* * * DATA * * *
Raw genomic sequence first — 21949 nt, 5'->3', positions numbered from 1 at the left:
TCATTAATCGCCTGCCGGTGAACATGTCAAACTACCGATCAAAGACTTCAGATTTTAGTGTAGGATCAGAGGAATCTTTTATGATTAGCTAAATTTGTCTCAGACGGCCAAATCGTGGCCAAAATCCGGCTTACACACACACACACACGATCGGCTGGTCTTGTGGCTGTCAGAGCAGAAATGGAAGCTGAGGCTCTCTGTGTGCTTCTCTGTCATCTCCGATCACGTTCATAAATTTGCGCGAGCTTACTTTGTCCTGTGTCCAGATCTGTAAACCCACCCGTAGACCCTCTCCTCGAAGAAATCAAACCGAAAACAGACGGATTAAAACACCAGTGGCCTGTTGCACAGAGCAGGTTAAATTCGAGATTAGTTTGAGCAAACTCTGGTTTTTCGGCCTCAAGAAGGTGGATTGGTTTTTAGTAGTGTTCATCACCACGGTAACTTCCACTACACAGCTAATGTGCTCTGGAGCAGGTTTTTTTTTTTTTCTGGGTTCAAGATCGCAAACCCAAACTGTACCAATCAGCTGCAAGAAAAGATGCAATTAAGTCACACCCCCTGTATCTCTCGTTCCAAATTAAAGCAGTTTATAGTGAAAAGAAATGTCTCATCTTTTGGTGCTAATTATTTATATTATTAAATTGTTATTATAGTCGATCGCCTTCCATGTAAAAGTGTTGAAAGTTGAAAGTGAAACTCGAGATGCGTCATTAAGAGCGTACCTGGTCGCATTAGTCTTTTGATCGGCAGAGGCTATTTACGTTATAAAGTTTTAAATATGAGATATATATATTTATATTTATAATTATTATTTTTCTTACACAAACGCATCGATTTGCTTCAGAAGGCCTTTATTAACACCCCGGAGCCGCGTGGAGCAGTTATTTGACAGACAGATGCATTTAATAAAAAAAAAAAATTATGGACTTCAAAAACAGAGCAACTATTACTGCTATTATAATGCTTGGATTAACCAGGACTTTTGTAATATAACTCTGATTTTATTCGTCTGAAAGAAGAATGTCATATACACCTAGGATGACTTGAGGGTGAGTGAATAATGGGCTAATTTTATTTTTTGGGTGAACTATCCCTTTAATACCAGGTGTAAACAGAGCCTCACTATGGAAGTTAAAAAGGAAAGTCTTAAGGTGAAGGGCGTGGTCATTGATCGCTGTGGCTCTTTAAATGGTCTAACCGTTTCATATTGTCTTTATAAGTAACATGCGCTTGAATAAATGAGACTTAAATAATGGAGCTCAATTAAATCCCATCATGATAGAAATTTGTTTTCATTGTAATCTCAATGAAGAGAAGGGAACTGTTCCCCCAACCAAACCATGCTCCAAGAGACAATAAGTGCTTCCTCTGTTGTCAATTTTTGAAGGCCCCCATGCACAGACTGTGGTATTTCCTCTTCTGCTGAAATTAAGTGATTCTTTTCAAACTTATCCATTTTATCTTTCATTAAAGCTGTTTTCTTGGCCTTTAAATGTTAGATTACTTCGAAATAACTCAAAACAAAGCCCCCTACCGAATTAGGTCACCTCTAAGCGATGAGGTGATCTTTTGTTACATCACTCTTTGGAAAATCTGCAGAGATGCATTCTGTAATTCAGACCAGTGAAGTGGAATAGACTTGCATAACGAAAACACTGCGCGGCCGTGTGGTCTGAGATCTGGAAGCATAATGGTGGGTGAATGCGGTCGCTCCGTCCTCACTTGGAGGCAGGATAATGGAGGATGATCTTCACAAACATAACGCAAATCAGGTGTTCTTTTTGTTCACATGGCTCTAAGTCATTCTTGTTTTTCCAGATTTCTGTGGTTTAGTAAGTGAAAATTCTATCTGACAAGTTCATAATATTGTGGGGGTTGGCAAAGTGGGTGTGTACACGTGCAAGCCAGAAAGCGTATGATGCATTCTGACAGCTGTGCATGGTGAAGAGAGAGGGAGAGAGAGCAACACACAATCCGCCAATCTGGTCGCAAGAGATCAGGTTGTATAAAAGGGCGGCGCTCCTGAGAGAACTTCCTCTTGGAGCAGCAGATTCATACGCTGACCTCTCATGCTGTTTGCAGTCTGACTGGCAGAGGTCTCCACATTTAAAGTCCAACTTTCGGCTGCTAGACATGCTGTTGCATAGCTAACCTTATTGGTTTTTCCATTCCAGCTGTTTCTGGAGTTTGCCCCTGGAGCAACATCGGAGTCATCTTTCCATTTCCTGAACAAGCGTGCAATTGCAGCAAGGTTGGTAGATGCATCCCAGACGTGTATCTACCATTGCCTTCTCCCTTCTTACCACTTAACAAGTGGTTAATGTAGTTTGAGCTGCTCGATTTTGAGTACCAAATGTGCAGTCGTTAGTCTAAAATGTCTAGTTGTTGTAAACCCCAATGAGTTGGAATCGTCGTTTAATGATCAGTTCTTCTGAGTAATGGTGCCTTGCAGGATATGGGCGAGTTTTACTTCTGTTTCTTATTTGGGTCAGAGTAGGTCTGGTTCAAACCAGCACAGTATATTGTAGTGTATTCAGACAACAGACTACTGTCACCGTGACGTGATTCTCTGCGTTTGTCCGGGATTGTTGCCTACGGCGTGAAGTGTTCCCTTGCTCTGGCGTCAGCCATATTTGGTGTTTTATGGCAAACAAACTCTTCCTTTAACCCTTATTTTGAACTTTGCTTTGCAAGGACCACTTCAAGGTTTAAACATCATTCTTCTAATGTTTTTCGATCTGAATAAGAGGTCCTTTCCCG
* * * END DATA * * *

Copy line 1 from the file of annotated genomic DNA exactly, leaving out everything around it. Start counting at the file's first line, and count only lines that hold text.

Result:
Raw genomic sequence first — 21949 nt, 5'->3', positions numbered from 1 at the left: